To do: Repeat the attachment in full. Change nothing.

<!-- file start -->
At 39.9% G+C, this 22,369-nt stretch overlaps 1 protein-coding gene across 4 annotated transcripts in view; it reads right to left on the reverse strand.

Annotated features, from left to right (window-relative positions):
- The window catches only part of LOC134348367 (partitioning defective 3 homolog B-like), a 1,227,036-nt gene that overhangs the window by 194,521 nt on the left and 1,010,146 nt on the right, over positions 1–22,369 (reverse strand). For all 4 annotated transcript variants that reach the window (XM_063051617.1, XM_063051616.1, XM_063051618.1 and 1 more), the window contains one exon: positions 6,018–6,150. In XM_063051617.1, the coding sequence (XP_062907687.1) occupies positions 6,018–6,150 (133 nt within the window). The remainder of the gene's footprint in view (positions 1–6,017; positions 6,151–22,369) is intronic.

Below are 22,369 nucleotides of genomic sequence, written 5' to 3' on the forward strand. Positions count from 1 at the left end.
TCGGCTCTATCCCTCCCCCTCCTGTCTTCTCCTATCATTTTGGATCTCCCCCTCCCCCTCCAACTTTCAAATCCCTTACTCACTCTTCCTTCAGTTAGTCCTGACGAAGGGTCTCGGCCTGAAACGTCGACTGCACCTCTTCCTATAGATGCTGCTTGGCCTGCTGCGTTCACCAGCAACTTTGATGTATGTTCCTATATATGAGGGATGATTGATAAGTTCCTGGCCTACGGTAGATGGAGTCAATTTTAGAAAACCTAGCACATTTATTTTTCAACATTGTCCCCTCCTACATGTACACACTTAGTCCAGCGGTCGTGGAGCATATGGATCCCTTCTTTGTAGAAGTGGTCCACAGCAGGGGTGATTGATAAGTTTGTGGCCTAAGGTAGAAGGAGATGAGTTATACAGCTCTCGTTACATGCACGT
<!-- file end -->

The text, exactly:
At 39.9% G+C, this 22,369-nt stretch overlaps 1 protein-coding gene across 4 annotated transcripts in view; it reads right to left on the reverse strand.

Annotated features, from left to right (window-relative positions):
- The window catches only part of LOC134348367 (partitioning defective 3 homolog B-like), a 1,227,036-nt gene that overhangs the window by 194,521 nt on the left and 1,010,146 nt on the right, over positions 1–22,369 (reverse strand). For all 4 annotated transcript variants that reach the window (XM_063051617.1, XM_063051616.1, XM_063051618.1 and 1 more), the window contains one exon: positions 6,018–6,150. In XM_063051617.1, the coding sequence (XP_062907687.1) occupies positions 6,018–6,150 (133 nt within the window). The remainder of the gene's footprint in view (positions 1–6,017; positions 6,151–22,369) is intronic.

Below are 22,369 nucleotides of genomic sequence, written 5' to 3' on the forward strand. Positions count from 1 at the left end.
TCGGCTCTATCCCTCCCCCTCCTGTCTTCTCCTATCATTTTGGATCTCCCCCTCCCCCTCCAACTTTCAAATCCCTTACTCACTCTTCCTTCAGTTAGTCCTGACGAAGGGTCTCGGCCTGAAACGTCGACTGCACCTCTTCCTATAGATGCTGCTTGGCCTGCTGCGTTCACCAGCAACTTTGATGTATGTTCCTATATATGAGGGATGATTGATAAGTTCCTGGCCTACGGTAGATGGAGTCAATTTTAGAAAACCTAGCACATTTATTTTTCAACATTGTCCCCTCCTACATGTACACACTTAGTCCAGCGGTCGTGGAGCATATGGATCCCTTCTTTGTAGAAGTGGTCCACAGCAGGGGTGATTGATAAGTTTGTGGCCTAAGGTAGAAGGAGATGAGTTATACAGCTCTCGTTACATGCACGT